If instead you perform a mission for the city-state and get 30 or 40 influence to start with, every time you spend $250 you'll get to use all 35 points of that influence before needing to spend another $250.

Similarly, you'd be better off saving your money to start with $500 worth of influence than buying $250 and not being able to afford more right away.

Long story short: if you're already friends, you get more value for your money. Likewise, if you're already allies, you get even MORE value for money you spend to sustain at that level.

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Also, spending higher amounts of money at once will get you more free influence, a tactic is to get Friends without spending any money, and only then to spend the full $1000. This will keep you Allied for a significant time. (or nearly forever when playing as Alexander the Great of Greece and abusing the Patronage Social Policy Tree) –  alexanderpas Sep 30 '10 at 17:19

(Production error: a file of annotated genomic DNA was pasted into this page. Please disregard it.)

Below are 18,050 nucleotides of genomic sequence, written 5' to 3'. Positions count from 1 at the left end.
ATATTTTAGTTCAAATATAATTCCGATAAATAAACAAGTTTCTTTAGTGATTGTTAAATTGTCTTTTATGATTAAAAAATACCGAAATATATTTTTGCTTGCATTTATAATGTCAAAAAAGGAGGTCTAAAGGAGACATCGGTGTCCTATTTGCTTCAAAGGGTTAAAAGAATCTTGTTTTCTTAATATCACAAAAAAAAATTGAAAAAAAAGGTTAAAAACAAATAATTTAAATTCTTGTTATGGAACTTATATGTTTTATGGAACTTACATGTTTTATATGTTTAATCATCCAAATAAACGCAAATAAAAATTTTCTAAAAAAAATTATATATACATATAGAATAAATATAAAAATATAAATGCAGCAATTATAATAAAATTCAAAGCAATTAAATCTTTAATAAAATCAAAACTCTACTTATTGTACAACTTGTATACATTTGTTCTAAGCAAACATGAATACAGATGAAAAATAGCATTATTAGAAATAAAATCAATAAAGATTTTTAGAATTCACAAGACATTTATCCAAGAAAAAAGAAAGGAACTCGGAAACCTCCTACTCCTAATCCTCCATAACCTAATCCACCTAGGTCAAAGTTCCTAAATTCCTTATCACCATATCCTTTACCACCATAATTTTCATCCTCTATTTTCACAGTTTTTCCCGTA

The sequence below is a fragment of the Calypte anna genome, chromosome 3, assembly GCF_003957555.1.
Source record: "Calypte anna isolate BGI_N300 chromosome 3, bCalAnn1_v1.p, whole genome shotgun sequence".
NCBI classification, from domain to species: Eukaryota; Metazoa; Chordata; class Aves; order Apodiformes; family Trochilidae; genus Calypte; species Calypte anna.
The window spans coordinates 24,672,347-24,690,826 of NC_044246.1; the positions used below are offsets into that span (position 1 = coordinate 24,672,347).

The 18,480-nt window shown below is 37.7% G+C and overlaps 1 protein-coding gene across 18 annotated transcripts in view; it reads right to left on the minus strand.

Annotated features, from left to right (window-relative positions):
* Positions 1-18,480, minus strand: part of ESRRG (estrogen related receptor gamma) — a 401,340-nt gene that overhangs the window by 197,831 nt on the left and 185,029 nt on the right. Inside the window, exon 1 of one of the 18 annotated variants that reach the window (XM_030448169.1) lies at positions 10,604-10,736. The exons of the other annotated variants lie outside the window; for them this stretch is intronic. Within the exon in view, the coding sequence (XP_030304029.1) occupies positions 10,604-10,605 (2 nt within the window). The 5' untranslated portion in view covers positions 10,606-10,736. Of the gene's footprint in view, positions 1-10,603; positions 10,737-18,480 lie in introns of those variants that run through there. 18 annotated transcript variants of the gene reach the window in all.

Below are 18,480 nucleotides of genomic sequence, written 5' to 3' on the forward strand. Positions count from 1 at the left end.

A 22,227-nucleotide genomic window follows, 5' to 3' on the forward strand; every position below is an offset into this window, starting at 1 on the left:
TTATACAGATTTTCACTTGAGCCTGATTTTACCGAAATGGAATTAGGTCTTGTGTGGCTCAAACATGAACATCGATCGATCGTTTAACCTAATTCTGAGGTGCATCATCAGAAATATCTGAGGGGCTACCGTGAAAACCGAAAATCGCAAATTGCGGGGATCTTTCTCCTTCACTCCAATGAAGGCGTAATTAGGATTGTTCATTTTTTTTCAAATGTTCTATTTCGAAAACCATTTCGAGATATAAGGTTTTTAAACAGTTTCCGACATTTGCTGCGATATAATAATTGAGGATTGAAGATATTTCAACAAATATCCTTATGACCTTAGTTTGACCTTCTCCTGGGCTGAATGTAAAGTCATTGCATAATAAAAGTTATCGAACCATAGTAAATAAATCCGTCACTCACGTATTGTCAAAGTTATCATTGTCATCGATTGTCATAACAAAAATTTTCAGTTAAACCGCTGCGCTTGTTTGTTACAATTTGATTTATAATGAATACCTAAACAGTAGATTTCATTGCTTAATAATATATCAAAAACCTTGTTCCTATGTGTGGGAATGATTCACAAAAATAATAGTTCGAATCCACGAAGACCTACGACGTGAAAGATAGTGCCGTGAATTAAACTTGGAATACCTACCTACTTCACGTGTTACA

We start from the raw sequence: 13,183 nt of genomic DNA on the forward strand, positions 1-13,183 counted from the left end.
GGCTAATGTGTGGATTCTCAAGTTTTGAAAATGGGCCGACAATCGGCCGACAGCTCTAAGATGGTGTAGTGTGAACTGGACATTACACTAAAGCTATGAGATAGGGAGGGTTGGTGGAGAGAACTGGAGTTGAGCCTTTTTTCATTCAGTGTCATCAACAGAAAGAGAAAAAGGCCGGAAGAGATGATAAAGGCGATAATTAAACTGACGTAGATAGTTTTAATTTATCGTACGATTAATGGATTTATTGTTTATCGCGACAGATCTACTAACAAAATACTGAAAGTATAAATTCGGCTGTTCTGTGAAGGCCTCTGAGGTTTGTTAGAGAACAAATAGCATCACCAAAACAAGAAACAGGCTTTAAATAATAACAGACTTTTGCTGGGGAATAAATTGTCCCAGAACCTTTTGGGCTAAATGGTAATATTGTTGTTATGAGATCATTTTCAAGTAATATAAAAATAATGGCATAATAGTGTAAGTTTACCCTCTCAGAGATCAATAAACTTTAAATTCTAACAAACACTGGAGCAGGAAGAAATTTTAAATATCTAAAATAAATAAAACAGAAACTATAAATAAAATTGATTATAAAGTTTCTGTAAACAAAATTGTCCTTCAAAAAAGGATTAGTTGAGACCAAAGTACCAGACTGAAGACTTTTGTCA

Play as Alexander the Great of Greece

Unique Trait Hellenic League: City-State influence degrades half as slowly as normal, and it recovers at twice the speed as for other civilizations.

I feel this option is important to mention, but it is obviously a very extreme option. As such, I recommend trying the options suggested in other answers here first. If you get the same effect of happy city-states using this or other options, the other options are better:

  • Civilizations are chosen before the game, so you can't react in the middle of the game when you realize you want a certain city-state to like you.
  • You lose the benefits of your other favorite civilization.

Still, I believe its important to mention.

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Ways to Keep/Improve Favor with a city-state:

  1. The Patronage Social Policy Tree - this tree has can help improve the amount of influence gained with cash donations, slow the decrease of influence over time, and improve the "default" influence level on all city-states. These policies make a huge difference.